27. Working on the principle that Separation of Powers is not Separation of Government, we are building a relationship with the National Assembly that has stabilized the polity and strengthened democratic governance in our country.
28. Distinguished Ladies and Gentlemen, as our parliaments work to make laws that promote good governance, and create a stable and secure society, they must also strive to address threats to electoral systems, and design an appropriately progressive and mature relationship with other arms of government.
29. The imperatives of democratic governance require us to run open governments; to respect the rights, liberties and freedoms of all our citizens, as guaranteed by constitutions; and to tirelessly pursue programmes that will improve the living conditions of our people.
30. This summit marks a watershed in Africa’s march towards collaborative approaches to resolving common challenges and I want to urge all participants, resource persons and analysts to seize the opportunity of such a unique platform, to objectively evaluate Africa’s problems and challenges, exchange ideas and information, and offer insightful and pragmatic solutions on how to make Africa a much better place for all of its people.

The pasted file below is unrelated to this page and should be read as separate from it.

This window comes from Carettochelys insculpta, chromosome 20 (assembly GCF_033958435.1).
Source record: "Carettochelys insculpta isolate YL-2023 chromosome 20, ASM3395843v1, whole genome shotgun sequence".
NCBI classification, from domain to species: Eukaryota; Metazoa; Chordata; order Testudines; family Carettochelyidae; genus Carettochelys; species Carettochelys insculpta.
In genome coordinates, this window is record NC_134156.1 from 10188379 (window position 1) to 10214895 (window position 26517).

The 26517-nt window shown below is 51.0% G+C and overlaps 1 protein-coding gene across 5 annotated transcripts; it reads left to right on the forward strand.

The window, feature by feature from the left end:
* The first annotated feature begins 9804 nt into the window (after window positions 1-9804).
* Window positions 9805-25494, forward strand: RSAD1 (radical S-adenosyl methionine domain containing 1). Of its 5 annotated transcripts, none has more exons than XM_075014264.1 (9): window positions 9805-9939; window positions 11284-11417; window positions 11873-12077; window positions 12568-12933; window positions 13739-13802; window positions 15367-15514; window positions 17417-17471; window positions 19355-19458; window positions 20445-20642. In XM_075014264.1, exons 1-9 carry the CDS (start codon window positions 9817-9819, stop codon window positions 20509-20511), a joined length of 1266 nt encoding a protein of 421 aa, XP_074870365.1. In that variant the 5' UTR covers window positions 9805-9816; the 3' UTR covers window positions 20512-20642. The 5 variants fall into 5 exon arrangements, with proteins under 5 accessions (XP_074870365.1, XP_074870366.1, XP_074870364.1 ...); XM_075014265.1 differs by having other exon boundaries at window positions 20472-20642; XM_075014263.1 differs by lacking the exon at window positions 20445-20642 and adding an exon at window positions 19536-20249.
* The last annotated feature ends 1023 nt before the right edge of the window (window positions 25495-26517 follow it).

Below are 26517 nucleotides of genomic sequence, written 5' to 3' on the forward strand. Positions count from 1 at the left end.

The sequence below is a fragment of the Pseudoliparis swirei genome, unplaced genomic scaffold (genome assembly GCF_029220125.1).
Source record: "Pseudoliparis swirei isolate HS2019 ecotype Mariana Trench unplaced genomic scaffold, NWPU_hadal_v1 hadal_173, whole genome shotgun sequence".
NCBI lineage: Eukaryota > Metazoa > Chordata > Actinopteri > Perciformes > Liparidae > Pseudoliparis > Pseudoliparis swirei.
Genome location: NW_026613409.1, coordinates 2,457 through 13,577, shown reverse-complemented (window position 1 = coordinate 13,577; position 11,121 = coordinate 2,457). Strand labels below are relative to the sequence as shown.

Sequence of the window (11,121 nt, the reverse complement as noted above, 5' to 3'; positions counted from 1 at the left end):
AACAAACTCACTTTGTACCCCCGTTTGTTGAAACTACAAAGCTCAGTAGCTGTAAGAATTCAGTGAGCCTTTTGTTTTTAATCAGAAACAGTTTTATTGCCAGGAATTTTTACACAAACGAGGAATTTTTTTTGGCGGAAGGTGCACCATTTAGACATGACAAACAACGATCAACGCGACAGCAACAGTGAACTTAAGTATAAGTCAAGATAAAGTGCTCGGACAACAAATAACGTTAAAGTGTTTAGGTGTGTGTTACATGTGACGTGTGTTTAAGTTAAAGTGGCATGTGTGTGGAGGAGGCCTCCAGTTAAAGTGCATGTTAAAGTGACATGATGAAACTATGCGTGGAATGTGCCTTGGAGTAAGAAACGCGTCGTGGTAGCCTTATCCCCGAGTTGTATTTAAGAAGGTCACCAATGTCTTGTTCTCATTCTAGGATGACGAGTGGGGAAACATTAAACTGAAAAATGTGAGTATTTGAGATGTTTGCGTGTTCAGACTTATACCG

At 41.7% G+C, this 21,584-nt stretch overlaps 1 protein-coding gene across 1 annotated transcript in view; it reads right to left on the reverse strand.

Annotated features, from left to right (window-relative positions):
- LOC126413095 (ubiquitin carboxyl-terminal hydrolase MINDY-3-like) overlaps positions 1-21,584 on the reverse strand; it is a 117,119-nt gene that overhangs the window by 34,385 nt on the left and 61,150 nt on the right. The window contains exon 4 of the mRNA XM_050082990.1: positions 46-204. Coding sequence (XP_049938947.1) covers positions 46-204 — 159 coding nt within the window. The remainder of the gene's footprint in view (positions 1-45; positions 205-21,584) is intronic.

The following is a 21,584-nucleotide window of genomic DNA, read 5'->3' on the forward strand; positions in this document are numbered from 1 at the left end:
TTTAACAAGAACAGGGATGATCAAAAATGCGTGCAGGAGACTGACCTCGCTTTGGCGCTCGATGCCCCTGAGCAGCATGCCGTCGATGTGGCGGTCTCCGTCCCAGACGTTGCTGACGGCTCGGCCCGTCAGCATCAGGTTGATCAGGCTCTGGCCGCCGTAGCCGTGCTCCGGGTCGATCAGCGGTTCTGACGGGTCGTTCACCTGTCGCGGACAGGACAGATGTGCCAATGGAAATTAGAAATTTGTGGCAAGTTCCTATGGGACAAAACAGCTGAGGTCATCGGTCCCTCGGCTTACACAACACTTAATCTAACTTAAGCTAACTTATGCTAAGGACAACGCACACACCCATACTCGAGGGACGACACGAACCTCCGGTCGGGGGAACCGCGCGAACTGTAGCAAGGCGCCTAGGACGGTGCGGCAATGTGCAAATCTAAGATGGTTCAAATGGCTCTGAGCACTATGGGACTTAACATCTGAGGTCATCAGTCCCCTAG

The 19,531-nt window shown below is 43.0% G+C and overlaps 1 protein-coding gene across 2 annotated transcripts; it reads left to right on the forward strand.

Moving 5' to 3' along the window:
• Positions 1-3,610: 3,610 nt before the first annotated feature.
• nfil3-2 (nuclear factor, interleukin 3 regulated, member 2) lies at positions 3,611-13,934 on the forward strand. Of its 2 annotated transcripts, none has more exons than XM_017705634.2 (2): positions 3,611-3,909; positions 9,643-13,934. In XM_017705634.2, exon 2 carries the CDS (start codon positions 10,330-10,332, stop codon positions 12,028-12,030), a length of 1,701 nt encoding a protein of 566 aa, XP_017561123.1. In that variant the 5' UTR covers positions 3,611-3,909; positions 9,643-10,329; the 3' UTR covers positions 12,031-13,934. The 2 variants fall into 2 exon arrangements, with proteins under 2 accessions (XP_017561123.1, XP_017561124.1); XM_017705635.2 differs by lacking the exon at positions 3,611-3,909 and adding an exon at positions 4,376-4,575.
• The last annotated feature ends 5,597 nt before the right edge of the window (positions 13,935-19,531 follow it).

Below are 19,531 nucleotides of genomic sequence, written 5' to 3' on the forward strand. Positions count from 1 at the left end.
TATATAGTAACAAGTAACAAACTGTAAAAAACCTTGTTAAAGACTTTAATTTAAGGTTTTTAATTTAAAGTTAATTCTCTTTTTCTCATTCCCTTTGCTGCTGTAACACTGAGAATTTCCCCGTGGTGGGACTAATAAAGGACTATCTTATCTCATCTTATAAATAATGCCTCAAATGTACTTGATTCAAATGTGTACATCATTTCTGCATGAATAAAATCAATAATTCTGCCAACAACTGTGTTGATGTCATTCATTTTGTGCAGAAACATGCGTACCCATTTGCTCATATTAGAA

31. The whole of Africa looks up to us – leaders and their representatives – to make the continent a better place, a land of immense opportunities for all our people, united by our common bonds and shared values of freedom, human dignity, peace, social stability and inclusive growth. Let us always bear in mind that the success of democracy rests on the courage, right choices and vision of leaders and citizens, and upon our collective and individual willingness to always promote the public good.
32. I wish you very successful deliberations as you strive to build bridges of understanding among our various parliamentary institutions, and as you seek and find ways to cement the partnerships between all sectors of our societies, and develop empowering agendas on all socio-economic fronts.
33. It is now my great privilege and pleasure to declare this Summit open.
34. I thank you.